“A declaratory judgment action is neither legal nor equitable in nature, but it takes on the tenor of the underlying action.”  Seabrook Island Prop. Owners Ass’n v. Marshland Trust, Inc., 358 S.C. 655, 661, 596 S.E.2d 380, 382-83 (Ct. App. 2004) (citation omitted).  “An action to enforce restrictive covenants by injunction is in equity.” S.C. Dep’t of Natural Res. v. McClellanville, 345 S.C. 617, 622, 550 S.E.2d 299, 302 (2001) (citing Taylor v. Lindsey, 332 S.C. 1, 3 n.2, 498 S.E.2d 862, 864 n.2 (1998)). 

When reviewing an action tried by a judge alone in equity, the appellate court “has jurisdiction to find facts in accordance with its views of the preponderance of the evidence.”  Townes Assocs., Ltd. v. Greenville, 266 S.C. 81, 86, 221 S.E.2d 773, 775 (1976) (citation omitted).  Despite this broad scope of review, an appellate court should not ignore the findings of the trial court because the trial judge was in a better position to evaluate witness credibility.  Seabrook Island, 358 S.C. at 661, 596 S.E.2d at 383.  Although, a party may bring a declaratory judgment action to invalidate a restrictive covenant based on a change of conditions, the party bringing the action bears the burden of proof by a preponderance of the evidence.  Menne v. Keowee Key Prop. Owners Assoc, Inc., 368 S.C. 557, 564, 629 S.E. 2d 690, 694 (Ct. App. 2006).

LAW/ANALYSIS

I.  Balancing the Equities of the Parties

T.O.E. argues the trial court erred by failing to balance the equities in favor of T.O.E.  We disagree.

An injunction, as all equitable remedies, is granted as a matter of sound judicial discretion; however, the right of the plaintiff to an injunction in the enforcement of a restrictive covenant traditionally receives special treatment.  See Houck v. Rivers, 316 S.C. 414, 418, 450 S.E.2d 106, 109 (Ct. App. 1994).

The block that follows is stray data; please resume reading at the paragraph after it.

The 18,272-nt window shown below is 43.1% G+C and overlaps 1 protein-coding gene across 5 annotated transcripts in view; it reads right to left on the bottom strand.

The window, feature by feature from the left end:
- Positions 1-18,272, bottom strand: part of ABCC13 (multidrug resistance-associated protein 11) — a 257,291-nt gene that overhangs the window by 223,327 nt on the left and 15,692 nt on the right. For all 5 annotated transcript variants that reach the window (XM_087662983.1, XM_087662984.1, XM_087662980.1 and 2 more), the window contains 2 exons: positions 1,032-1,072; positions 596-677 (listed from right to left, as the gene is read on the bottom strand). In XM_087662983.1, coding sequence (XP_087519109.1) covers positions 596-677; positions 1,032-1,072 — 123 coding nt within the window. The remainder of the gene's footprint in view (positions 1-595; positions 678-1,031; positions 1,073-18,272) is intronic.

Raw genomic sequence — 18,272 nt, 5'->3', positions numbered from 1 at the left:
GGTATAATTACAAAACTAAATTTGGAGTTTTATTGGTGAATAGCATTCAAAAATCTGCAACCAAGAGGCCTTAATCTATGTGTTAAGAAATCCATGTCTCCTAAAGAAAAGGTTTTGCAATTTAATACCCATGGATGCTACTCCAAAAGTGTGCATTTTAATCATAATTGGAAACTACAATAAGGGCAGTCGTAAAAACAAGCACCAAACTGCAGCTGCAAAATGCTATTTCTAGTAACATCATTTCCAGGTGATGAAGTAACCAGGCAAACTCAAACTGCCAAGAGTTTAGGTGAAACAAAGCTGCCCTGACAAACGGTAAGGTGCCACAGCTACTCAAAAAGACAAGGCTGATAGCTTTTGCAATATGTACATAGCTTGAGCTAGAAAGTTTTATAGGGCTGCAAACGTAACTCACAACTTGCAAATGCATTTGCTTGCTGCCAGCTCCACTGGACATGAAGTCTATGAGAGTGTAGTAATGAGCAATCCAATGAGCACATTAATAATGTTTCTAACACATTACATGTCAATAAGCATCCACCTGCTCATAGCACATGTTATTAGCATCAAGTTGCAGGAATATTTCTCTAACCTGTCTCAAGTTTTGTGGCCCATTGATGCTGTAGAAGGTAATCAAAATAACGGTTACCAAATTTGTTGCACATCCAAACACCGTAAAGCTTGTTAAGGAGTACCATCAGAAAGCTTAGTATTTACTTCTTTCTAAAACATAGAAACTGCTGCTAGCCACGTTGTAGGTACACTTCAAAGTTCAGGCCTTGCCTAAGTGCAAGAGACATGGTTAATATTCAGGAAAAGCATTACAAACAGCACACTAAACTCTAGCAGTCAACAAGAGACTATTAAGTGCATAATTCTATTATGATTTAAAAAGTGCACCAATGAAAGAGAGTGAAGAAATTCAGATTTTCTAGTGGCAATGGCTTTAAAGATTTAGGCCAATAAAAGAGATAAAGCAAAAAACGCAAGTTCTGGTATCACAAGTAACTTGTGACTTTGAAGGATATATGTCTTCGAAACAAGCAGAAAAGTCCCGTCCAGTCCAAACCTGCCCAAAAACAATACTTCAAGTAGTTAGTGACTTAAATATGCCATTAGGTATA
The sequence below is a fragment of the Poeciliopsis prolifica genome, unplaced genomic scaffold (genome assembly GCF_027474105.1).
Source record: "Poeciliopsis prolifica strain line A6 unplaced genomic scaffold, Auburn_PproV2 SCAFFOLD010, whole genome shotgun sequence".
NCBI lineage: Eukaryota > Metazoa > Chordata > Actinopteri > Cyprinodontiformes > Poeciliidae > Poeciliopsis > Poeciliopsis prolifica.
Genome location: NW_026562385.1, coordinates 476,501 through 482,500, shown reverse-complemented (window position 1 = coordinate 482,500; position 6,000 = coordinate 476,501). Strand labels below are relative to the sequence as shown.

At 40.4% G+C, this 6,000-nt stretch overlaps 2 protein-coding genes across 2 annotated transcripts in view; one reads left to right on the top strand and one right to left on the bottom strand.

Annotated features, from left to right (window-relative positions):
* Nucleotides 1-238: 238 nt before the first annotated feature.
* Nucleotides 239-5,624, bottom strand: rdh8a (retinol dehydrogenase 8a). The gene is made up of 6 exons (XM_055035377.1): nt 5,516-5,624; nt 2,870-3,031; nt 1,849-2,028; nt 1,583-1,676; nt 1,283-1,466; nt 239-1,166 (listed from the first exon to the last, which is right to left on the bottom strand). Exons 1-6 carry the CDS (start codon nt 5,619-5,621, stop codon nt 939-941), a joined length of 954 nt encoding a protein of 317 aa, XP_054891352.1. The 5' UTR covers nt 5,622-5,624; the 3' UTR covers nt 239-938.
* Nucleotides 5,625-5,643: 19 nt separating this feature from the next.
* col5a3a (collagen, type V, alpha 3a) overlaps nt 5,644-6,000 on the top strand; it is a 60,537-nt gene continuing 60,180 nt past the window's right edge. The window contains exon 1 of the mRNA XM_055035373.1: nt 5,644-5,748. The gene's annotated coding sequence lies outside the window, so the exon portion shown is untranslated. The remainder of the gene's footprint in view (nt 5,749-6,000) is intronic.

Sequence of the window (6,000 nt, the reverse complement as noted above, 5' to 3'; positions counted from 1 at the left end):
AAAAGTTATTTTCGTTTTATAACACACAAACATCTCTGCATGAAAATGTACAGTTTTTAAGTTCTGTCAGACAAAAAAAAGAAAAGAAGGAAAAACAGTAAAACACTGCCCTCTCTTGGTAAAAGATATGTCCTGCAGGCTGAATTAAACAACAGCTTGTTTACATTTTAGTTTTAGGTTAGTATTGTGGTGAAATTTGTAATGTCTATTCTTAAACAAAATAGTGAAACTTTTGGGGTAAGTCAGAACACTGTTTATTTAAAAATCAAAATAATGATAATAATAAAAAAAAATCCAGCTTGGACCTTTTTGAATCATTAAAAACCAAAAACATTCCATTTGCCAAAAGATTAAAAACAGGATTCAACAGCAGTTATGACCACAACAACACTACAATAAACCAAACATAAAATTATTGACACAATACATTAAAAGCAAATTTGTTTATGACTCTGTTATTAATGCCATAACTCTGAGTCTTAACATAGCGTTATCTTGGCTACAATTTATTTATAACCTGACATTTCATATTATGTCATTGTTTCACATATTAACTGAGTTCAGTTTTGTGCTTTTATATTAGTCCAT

“The rules applicable to the construction of contracts are applicable to the construction of covenants in deeds.”  Id. at 416, 450 S.E.2d at 108 (citation omitted).  “As voluntary contracts, restrictive covenants will be enforced unless they are indefinite or contravene public policy.”  Id. (citation omitted).  “Covenants that restrict the free use of property must be strictly construed against limitations upon the property’s free use.”  Hyer v. McRee, 306 S.C. 210, 212, 410 S.E.2d 604, 605 (Ct. App. 1991) (citation omitted). Further, where doubt exists, the doubt must be resolved in favor of the free use of the property.  Id. 

Although, T.O.E. and Residents agree that the covenants apply to lots 10 and 12, T.O.E. argues the trial court erred in not balancing the equities of the parties, and thereby, invalidating the covenants’ application to those lots.  We acknowledge that Siau v. Kassel, 369 S.C. 631, 641, 632 S.E.2d 888, 893 (Ct. App. 2006), states that based on Houck, a trial court is not required to balance the equities of the parties before enforcing restrictive covenants.  However, even were we to balance the equities in this case, equity clearly favors Residents.